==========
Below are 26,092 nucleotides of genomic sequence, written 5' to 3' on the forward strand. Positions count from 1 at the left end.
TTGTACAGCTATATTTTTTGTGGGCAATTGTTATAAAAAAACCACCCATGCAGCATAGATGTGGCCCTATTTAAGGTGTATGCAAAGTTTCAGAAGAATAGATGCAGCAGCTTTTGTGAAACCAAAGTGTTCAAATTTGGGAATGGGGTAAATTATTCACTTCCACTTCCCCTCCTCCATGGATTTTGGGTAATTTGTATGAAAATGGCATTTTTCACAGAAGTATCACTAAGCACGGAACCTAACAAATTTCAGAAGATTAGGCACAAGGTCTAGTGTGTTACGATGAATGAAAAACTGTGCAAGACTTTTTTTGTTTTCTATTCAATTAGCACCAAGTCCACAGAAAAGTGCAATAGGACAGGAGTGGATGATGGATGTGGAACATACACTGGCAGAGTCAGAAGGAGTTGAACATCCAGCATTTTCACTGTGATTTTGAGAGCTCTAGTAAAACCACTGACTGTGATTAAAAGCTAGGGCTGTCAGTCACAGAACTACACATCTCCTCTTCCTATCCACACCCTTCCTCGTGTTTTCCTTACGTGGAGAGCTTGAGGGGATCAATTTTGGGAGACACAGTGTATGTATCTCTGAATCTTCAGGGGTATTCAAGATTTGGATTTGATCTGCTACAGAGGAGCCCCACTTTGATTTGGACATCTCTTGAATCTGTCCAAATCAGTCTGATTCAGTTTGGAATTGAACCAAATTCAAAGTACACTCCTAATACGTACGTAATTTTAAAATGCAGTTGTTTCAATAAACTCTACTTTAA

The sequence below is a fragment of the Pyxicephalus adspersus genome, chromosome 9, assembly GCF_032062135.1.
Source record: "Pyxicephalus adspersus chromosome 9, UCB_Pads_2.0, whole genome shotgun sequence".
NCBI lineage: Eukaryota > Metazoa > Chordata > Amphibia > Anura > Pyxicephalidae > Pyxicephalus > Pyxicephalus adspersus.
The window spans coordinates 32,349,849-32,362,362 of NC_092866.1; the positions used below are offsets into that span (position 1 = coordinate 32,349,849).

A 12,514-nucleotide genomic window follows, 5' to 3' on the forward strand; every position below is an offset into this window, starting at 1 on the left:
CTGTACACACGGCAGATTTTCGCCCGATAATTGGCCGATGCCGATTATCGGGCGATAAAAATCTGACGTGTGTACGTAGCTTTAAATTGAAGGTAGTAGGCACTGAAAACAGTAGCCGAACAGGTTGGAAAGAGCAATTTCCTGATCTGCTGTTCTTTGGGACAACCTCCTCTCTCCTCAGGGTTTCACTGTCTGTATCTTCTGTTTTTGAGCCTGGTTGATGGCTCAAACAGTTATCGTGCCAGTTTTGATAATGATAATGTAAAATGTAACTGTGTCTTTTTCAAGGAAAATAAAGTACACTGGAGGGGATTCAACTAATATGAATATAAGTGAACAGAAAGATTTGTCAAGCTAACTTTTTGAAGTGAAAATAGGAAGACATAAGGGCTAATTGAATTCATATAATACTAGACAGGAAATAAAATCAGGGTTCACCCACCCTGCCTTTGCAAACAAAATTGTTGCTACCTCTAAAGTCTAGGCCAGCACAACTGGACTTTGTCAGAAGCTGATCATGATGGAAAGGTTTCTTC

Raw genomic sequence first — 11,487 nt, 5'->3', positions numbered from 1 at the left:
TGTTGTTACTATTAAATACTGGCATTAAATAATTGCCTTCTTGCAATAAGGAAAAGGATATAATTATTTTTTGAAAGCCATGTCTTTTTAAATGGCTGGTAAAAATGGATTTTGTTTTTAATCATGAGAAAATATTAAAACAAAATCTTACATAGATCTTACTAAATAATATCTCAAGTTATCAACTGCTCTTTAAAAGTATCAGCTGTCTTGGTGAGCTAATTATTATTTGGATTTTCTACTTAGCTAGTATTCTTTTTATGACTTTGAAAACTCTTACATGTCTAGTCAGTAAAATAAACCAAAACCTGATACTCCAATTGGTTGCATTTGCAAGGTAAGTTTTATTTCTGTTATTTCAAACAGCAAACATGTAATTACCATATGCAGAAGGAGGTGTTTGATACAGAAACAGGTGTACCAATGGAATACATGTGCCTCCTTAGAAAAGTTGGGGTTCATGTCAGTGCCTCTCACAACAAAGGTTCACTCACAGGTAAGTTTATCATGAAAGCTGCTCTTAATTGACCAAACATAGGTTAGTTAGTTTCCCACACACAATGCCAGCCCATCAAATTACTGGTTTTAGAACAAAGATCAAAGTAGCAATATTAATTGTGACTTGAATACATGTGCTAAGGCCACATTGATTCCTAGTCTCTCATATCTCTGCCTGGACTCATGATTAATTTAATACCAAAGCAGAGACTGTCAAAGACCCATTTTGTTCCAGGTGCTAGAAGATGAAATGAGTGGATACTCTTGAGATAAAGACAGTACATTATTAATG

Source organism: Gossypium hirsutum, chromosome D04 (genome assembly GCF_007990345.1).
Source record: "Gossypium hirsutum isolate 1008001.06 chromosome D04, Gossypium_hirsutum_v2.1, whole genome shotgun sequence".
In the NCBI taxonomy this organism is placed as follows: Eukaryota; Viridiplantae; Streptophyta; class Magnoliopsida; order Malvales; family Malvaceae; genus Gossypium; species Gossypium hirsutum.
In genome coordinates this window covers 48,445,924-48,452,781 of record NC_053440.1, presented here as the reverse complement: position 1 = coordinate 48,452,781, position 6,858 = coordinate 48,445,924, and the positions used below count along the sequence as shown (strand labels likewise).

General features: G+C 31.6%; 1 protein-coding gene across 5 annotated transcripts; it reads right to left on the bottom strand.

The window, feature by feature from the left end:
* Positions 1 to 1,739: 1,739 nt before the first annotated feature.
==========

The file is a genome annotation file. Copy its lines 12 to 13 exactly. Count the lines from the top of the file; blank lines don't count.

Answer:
Source record: "Gossypium hirsutum isolate 1008001.06 chromosome D04, Gossypium_hirsutum_v2.1, whole genome shotgun sequence".
In the NCBI taxonomy this organism is placed as follows: Eukaryota; Viridiplantae; Streptophyta; class Magnoliopsida; order Malvales; family Malvaceae; genus Gossypium; species Gossypium hirsutum.